New Delhi: China is trying to leverage Jaish-e-Mohammed (JeM) chief Masood Azhar’s listing as a global terrorist last week to bring India on board the Belt and Road Initiative (BRI) bandwagon, ThePrint has learnt.
China has increased pressure on India to bring the long-pending Bangladesh-China-India-Myanmar (BCIM) rail corridor under Beijing’s ambitious BRI, urging New Delhi to take a call before President Xi Jinping arrives for an “informal summit-level” visit in July-August, according to diplomatic sources.
Beijing, the sources said, has intensified its lobbying in the matter since it allowed Azhar’s listing as a global terrorist at the United Nations Security Council last week. It was China’s serial “technical hold” that had kept Azhar out of the list, and the sanctions it entails, since 2009.
The BCIM corridor was conceptualised in 1999, and an agreement to this effect signed between former prime minister Manmohan Singh and Chinese Premier Li Keqiang in 2013, four years before the BRI took off.
The BRI is a pet Xi Jinping initiative inspired by the ancient Silk Road, meant to serve as a network of land and maritime trading routes connecting Europe and Africa with Asia.
India has so far cold-shouldered the project because of the China-Pakistan Economic Corridor (CPEC), a Beijing-Islamabad initiative that runs through Gilgit-Baltistan in Pakistan-occupied Kashmir (PoK), which New Delhi sees as its own territory.
According to the sources, the Chinese have told India that while New Delhi is opposed to the CPEC, it should not have any issues in a project spanning over India.
However, an Indian official told ThePrint that New Delhi is “not keen” on bringing the BCIM under the BRI as it feels any such move may compromise the country’s security arrangement in the northeastern region.
China expert Srikanth Kondapalli, professor of Chinese studies the JNU, explained why: “India is concerned that China supports the insurgents that are present in the northeastern states and hence the BCIM is not a feasible idea.”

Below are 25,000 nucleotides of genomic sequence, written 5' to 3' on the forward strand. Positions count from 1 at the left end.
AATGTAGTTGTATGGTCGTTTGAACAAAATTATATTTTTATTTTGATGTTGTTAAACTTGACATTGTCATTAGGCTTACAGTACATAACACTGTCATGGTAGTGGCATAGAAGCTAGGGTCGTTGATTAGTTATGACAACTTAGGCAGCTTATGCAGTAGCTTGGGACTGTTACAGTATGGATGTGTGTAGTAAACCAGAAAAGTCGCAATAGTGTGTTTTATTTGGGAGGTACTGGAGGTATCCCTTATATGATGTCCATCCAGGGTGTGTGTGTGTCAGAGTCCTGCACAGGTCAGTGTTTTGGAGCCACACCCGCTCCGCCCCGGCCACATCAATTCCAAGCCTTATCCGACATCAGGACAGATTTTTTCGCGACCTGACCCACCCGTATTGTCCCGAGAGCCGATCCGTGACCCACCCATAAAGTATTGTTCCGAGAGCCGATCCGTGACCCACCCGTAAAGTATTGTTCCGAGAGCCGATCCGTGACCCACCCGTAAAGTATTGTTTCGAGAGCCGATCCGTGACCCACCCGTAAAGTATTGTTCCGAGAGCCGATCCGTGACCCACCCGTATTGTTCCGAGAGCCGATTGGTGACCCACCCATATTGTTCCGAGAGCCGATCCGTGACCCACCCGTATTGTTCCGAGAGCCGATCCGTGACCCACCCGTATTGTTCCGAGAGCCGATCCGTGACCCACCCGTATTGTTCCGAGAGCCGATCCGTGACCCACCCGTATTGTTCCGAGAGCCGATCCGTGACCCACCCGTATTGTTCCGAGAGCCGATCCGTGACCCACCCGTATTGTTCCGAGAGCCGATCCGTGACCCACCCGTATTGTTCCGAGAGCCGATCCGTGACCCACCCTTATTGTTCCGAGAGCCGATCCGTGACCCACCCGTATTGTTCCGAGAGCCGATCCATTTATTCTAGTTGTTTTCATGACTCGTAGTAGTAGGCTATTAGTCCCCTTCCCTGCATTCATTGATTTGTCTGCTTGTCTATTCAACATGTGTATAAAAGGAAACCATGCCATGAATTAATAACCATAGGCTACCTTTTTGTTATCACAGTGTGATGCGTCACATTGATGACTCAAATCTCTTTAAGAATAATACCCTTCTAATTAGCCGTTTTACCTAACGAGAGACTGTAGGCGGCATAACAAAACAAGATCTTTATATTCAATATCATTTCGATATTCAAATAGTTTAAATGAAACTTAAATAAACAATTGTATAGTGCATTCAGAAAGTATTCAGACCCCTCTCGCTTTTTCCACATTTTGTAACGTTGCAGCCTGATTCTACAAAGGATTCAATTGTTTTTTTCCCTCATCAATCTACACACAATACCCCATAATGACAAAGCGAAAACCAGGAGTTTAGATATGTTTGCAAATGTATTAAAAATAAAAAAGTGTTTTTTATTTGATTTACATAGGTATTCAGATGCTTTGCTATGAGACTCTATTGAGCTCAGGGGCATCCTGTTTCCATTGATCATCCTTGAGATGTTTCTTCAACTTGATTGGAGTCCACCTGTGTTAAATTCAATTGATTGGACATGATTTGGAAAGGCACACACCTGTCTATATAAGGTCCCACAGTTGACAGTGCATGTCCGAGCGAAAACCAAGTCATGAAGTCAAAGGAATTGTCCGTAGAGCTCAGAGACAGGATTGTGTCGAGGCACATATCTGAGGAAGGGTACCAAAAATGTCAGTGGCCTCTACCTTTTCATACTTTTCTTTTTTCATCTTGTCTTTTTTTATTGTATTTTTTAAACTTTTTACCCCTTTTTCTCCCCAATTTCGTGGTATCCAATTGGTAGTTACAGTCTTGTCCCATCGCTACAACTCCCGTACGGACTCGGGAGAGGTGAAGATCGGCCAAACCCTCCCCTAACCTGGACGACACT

The matter is likely to come up when External Affairs Minister Sushma Swaraj meets her Chinese counterpart Wang Yi during the Shanghai Cooperation Organisation (SCO) Foreign Ministers’ meeting on 21-22 May in Kyrgyzstan capital Bishkek.
During PM Narendra Modi and Xi Jinping’s informal summit at Wuhan in April last year, the two countries had resolved to speed up the BCIM project, which envisages the creation of a 2,800-km long rail link between Kunming in China and Kolkata in West Bengal, passing through Mandalay, Yangon and the Rakhine state in Myanmar and Dhaka in Bangladesh.
India is planning to host a second version of the informal summit this year, although it would depend on the outcome of the ongoing Lok Sabha election and whether the next government wants to follow this dialogue format, the sources said.
India opposed to BRI
After the BRI was launched in 2017, China had asked the Modi government to bring the BMIC corridor under the project, but New Delhi has not relented so far.
India’s opposition to the CPEC has seen New Delhi shun the two big-ticket BRI summits hosted by China since 2017, including the one held last month.
New Delhi believes Pakistan is in illegal occupation of PoK, and thus sees CPEC as a challenge to “Indian sovereignty” in the region.
The BMIC project itself has been played down by the Modi government, which has instead promoted the BIMSTEC (Bangladesh, India, Myanmar, Sri Lanka and Thailand Economic Cooperation) framework.
Meanwhile, the Chinese have also gone ahead and signed a separate China-Myanmar Economic Corridor (CMEC) with Myanmar, which may serve as another impediment to the progress of BCIM may suffer.
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